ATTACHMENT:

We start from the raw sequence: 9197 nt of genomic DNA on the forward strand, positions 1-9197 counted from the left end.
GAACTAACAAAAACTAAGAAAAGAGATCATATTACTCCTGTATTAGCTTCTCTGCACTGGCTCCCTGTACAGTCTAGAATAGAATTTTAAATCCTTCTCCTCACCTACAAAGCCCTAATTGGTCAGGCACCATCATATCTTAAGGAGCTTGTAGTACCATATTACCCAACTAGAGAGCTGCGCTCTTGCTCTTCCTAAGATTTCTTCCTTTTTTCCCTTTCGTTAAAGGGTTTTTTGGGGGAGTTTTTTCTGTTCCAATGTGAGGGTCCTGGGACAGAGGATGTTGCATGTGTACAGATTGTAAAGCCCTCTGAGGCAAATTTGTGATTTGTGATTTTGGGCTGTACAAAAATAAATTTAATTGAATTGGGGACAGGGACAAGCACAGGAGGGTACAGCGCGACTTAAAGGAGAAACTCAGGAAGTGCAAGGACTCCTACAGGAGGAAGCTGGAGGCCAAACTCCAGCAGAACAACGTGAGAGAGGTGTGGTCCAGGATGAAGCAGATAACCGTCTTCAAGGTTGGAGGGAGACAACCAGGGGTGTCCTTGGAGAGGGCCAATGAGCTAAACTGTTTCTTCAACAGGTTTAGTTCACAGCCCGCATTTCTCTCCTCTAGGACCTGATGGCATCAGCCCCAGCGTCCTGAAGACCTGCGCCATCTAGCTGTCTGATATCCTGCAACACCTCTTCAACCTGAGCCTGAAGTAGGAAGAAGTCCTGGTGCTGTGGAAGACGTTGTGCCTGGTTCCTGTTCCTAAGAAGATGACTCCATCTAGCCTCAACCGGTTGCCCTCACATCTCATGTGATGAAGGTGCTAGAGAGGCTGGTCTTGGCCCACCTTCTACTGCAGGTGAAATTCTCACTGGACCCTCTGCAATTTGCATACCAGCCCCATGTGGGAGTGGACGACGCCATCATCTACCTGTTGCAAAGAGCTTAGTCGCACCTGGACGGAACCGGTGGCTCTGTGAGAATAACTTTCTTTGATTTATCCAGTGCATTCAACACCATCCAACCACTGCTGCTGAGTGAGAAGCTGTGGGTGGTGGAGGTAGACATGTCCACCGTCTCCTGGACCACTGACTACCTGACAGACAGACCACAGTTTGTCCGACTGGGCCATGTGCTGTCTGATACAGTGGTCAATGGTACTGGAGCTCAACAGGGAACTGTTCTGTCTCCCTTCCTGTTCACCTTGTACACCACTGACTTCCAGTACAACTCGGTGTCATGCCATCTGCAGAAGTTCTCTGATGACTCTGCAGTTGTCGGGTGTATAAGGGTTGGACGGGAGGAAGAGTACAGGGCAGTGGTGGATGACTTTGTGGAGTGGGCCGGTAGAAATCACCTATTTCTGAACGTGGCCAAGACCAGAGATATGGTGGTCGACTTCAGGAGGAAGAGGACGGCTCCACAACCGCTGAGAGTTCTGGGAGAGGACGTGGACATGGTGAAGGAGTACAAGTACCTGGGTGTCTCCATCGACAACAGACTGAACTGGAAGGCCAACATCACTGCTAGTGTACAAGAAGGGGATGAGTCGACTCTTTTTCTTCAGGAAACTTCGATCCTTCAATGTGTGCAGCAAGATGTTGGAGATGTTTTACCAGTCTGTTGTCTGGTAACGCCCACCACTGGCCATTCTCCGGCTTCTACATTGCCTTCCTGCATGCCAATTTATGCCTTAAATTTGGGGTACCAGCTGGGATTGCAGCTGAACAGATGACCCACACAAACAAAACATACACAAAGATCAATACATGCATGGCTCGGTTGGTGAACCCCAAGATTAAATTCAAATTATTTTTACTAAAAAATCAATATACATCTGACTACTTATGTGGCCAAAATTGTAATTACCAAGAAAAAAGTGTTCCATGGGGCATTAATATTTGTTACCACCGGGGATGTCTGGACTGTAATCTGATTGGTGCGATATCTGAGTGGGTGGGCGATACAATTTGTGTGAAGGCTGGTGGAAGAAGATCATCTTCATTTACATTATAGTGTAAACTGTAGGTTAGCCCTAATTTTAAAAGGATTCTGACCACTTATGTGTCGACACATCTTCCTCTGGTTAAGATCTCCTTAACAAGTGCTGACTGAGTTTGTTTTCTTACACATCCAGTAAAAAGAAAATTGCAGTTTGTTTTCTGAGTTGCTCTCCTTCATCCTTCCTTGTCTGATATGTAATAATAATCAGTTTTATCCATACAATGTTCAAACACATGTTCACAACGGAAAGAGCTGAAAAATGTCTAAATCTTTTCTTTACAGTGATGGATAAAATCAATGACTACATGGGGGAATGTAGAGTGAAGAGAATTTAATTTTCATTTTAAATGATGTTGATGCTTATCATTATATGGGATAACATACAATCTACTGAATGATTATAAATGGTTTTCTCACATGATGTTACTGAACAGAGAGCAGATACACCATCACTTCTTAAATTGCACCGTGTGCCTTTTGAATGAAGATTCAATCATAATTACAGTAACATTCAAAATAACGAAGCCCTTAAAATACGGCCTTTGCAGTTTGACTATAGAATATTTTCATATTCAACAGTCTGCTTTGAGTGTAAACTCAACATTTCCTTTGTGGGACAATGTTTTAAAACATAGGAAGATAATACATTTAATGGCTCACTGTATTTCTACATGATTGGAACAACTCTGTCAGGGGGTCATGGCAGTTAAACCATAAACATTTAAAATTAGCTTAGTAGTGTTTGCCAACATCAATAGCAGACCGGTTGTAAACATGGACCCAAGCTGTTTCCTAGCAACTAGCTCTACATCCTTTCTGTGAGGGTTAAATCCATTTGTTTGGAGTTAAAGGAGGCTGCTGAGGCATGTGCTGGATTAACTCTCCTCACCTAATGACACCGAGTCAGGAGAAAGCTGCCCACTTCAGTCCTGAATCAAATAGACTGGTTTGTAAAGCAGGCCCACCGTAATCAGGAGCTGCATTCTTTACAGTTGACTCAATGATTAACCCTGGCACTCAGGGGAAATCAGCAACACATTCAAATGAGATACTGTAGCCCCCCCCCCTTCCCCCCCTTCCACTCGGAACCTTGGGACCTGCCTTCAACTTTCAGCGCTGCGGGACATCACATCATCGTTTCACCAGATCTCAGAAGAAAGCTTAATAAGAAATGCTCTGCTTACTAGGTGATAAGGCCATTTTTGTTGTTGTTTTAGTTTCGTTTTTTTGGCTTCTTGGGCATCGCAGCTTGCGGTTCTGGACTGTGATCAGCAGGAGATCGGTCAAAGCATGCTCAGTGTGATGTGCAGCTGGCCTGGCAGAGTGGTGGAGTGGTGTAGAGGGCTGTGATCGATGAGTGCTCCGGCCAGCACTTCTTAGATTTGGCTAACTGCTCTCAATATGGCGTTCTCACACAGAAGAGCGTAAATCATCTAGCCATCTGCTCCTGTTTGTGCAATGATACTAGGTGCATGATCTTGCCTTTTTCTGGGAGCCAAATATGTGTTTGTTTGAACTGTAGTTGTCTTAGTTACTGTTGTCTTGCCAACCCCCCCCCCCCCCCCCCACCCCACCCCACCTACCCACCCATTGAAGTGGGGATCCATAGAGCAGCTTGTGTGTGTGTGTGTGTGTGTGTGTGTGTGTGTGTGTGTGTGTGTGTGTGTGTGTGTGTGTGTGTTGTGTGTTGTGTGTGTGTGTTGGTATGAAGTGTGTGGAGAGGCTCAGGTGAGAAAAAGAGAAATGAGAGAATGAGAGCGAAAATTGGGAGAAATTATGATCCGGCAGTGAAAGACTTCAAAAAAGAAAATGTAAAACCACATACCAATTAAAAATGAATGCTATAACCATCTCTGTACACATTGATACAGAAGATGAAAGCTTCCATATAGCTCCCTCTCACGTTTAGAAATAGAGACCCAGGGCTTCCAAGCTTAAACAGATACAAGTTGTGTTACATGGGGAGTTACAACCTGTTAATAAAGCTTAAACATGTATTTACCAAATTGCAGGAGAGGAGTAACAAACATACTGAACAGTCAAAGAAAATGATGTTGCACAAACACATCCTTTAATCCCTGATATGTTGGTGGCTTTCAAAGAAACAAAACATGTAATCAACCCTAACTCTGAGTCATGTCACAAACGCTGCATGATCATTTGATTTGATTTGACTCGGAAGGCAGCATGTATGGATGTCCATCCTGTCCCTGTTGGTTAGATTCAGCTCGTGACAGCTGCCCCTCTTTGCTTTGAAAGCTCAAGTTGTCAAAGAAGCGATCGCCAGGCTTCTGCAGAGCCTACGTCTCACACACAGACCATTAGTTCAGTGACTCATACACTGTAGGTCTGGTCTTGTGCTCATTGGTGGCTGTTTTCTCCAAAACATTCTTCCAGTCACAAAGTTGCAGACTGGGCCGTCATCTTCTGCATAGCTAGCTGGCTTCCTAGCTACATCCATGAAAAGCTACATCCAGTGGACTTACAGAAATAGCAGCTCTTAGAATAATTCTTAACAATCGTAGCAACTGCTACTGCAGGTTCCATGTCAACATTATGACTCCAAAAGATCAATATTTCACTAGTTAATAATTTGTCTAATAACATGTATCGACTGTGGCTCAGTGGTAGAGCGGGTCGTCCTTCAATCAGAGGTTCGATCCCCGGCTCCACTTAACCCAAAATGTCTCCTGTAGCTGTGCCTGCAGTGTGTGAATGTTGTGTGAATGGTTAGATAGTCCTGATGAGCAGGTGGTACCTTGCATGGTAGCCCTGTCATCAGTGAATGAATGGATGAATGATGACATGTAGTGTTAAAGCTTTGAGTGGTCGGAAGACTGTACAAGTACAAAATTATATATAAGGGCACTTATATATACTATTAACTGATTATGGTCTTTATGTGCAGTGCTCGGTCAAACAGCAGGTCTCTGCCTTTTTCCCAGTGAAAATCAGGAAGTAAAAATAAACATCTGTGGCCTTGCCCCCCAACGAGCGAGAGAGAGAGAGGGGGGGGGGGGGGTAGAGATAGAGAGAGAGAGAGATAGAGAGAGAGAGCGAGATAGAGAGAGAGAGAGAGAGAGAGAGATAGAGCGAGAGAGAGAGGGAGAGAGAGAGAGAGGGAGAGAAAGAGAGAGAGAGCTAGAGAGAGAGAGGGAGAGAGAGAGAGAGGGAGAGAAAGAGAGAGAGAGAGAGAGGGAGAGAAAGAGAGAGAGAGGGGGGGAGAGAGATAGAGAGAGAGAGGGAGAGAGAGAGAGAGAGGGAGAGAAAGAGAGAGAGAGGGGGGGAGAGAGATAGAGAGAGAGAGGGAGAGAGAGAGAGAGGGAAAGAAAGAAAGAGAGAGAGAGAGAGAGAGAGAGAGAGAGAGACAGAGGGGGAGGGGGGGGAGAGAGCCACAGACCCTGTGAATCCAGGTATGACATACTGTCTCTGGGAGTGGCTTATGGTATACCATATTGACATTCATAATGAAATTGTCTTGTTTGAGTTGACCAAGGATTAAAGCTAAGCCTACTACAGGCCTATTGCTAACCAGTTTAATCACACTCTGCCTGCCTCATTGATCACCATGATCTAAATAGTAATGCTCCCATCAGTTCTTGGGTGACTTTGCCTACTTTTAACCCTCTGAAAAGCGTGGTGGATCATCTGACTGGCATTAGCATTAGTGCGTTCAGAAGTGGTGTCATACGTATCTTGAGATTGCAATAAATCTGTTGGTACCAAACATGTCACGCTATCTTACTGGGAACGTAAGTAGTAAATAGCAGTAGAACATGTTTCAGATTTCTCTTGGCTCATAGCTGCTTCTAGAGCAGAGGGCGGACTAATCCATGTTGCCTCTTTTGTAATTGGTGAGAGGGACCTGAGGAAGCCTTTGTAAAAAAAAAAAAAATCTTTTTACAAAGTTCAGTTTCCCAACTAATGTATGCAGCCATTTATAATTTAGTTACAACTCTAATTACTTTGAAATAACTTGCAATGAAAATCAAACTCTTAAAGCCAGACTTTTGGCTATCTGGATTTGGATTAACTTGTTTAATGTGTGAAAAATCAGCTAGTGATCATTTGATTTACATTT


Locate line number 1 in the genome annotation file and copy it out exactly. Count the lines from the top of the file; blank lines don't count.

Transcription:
We start from the raw sequence: 9197 nt of genomic DNA on the forward strand, positions 1-9197 counted from the left end.